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Congress Investigating AEA/NEA Fundraising for Political Action Committees

By Brandon Moseley
Alabama Political Reporter

The House Committee on Oversight and Government Reform has held hearing about possibly inappropriate fundraising efforts that the National Education Association (NEA) and its Alabama affiliate, the Alabama Education Association (AEA), have conducted to fund their political activities.

Claire Waites is a teacher in Baldwin County that alleges that AEA/NEA took money from her travel expense account to the NEA national convention to give to The NEA Fund for Children and Public Education against her will and refused to reimburse the funds to her.  Often promoted like it is a charity, the NEA “Children’s Fund” is actually a Political Action Committee (PAC) that funds various (usually far left) candidates running for office.  It is illegal for unions to use union dues for political purposes.  Unions get around this by creating Political Action Committees (PACs) and encouraging union members to donate to the PAC often through regular payroll deductions.  Political contributions are never mandatory for workers or union members and it is illegal to force union members or other employees to donate to political causes against their will.  The NEA Fund for Children and Public Education and AEA’s own A-Vote are PACs and members have a legal right not to contribute to the PAC if they so choose.  In the Waites case, the testimony alleges that the money was essentially “stolen” from delegates travel accounts and the NEA/AEA reportedly has never reimbursed Ms. Waites even though she demanded her money from various levels of NEA/AEA leadership.  The money was presumably used to fund the campaigns of Sen. John Kerry (D) from Massachusetts and Sen. Barack H. Obama (D) from Illinois in their campaigns for President of the United States.

The U.S. House Committee on Oversight and Government Reform chaired by Darrell Issa, (R) from California, is investigating this and other allegations of inappropriate and illegal coercive fundraising tactics by NEA/AEA and other unions.  The mission statement on their website is: “This is the United States. Every American worker should have the freedom to choose whether or not to be politically active. Every American worker should have the freedom to choose whether or not to donate to their union’s political agenda. And every American worker has a right to know how their dues are spent. Because forced political contributions and secret special interest spending have a corrupting effect on our democracy. We are committed to delivering workplace freedom and fairness for all Americans – Republicans, Democrats, everyone.”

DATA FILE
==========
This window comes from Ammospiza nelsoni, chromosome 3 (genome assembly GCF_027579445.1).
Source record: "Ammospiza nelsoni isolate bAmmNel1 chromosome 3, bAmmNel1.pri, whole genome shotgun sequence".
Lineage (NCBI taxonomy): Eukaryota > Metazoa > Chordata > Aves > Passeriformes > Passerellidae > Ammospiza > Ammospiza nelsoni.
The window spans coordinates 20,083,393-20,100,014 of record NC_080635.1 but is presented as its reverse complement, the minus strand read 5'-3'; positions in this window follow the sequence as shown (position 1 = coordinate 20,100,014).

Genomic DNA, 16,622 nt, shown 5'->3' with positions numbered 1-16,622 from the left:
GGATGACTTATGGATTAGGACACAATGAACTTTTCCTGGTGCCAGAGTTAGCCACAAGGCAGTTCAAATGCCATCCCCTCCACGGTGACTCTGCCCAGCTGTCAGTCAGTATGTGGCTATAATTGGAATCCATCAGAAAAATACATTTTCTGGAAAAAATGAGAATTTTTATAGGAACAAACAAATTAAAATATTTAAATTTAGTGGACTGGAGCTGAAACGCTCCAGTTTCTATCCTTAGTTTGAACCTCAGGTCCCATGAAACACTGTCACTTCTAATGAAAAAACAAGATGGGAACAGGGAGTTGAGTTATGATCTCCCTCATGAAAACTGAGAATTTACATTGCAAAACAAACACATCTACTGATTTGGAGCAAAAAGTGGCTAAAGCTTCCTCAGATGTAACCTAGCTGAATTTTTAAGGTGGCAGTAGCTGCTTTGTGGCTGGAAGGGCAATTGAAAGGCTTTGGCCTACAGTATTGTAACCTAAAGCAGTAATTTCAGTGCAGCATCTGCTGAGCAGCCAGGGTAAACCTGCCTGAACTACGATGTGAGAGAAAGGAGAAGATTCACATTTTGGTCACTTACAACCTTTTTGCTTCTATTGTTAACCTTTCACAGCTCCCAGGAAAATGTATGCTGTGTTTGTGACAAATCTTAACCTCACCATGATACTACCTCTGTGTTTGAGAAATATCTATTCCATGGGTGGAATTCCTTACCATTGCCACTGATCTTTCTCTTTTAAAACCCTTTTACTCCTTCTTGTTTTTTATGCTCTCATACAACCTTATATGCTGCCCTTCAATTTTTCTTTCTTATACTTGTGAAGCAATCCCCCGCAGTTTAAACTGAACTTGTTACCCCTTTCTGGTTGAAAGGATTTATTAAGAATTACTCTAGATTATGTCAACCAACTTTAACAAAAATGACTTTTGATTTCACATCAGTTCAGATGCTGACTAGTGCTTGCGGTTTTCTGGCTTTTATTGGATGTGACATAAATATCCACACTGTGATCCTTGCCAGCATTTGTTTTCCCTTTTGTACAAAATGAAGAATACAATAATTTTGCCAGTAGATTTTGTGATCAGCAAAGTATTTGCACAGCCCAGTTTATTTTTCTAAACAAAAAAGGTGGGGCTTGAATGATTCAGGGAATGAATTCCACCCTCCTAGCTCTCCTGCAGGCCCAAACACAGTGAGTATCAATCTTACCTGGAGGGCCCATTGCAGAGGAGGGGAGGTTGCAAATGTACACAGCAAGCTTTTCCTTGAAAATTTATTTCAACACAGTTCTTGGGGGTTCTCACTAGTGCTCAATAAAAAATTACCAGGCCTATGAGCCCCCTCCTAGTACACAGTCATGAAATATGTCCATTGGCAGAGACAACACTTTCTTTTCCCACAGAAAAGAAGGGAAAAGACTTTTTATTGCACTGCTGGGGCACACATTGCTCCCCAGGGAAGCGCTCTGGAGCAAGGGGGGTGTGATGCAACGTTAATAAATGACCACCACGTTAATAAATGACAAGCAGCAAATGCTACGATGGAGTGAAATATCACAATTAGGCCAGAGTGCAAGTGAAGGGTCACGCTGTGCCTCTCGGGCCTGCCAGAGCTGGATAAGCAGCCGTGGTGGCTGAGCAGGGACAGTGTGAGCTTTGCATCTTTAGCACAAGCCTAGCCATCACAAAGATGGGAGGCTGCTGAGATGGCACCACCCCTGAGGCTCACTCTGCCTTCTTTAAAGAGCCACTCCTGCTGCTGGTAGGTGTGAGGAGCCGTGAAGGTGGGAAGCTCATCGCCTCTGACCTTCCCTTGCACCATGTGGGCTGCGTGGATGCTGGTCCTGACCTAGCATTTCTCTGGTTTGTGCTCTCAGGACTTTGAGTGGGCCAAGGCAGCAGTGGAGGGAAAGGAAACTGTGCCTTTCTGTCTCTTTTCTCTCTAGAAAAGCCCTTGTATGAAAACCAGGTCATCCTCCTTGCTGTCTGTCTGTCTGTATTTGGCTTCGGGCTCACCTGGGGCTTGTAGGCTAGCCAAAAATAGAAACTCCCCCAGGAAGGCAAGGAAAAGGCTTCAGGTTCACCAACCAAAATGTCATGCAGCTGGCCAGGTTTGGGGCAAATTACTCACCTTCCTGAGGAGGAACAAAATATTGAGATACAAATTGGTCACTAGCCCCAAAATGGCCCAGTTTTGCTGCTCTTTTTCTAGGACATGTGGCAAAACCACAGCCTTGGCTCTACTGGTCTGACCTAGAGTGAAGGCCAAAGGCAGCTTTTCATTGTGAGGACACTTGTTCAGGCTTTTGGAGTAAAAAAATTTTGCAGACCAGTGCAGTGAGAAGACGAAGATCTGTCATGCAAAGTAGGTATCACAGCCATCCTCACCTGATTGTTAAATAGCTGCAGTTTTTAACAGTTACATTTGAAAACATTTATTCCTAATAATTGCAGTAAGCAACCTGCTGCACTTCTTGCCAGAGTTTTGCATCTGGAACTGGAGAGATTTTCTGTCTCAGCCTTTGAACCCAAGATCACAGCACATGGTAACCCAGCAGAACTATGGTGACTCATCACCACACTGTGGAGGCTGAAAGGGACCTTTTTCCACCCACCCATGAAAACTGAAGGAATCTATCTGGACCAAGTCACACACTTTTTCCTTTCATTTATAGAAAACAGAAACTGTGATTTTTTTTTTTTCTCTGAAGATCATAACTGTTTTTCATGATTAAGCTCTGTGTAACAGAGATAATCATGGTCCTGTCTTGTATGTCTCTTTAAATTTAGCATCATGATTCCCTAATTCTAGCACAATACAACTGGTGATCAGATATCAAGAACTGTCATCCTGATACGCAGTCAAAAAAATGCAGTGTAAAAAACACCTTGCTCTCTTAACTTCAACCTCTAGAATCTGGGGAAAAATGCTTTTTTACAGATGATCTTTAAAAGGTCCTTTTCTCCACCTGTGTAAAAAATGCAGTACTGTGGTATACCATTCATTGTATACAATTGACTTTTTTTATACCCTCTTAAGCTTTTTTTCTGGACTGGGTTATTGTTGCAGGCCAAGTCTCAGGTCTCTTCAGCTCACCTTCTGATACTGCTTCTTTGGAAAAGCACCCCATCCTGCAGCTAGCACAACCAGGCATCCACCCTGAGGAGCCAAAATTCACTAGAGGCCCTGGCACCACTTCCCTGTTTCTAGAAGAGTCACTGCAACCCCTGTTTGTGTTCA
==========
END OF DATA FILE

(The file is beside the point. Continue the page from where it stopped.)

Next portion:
On Wednesday Chairman Darrell Issa sent letters to both Dot Strickland (President of the AEA) and Dennis Van Roekel (President of the NEA) requesting that both unions answer a series of questions that the Committee has about the fundraising activities and methods for the NEA Fund for Children and Public Education. The Committee requested that both unions provide all documents that they have in their possession about such fundraising activities from Jan 1, 2009 to the present.

On January 1, 2009 Claire Waites filed a complaint with the Federal Election Commission (FEC) regarding her allegedly involuntary contribution to the NEA Fund for Children and Public Education.  That case was dismissed by the FEC.  Chairman Issa sent a letter to FEC Chairwoman Caroline Hunter asking that the FEC explain their decision to dismiss the complaint and asked that the federal agency provide all documents that they had about NEA/AEA conduct in the Claire Waites case and their decision not to investigate further.  The NEA Children’s fund spent more than $8.9 million on campaigns for federal offices in the 2010 election cycle.

To read more about the Committee’s efforts to protect workers from union coercion to raise money for PACs and other political campaigns or to read all three letters by Darrell Issa and Ms. Waites testimony go to:

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Written By

Brandon Moseley is a former reporter at the Alabama Political Reporter.


Featured Opinion

"With AEA's influence growing again, the right-wing attacks have started. Because it's the only hope to protect public education."

Featured Opinion

"Written off for dead just a few years ago, the AEA has quietly and quickly rebuilt itself."


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Marlowe has served as the organization's interim executive director since 2019.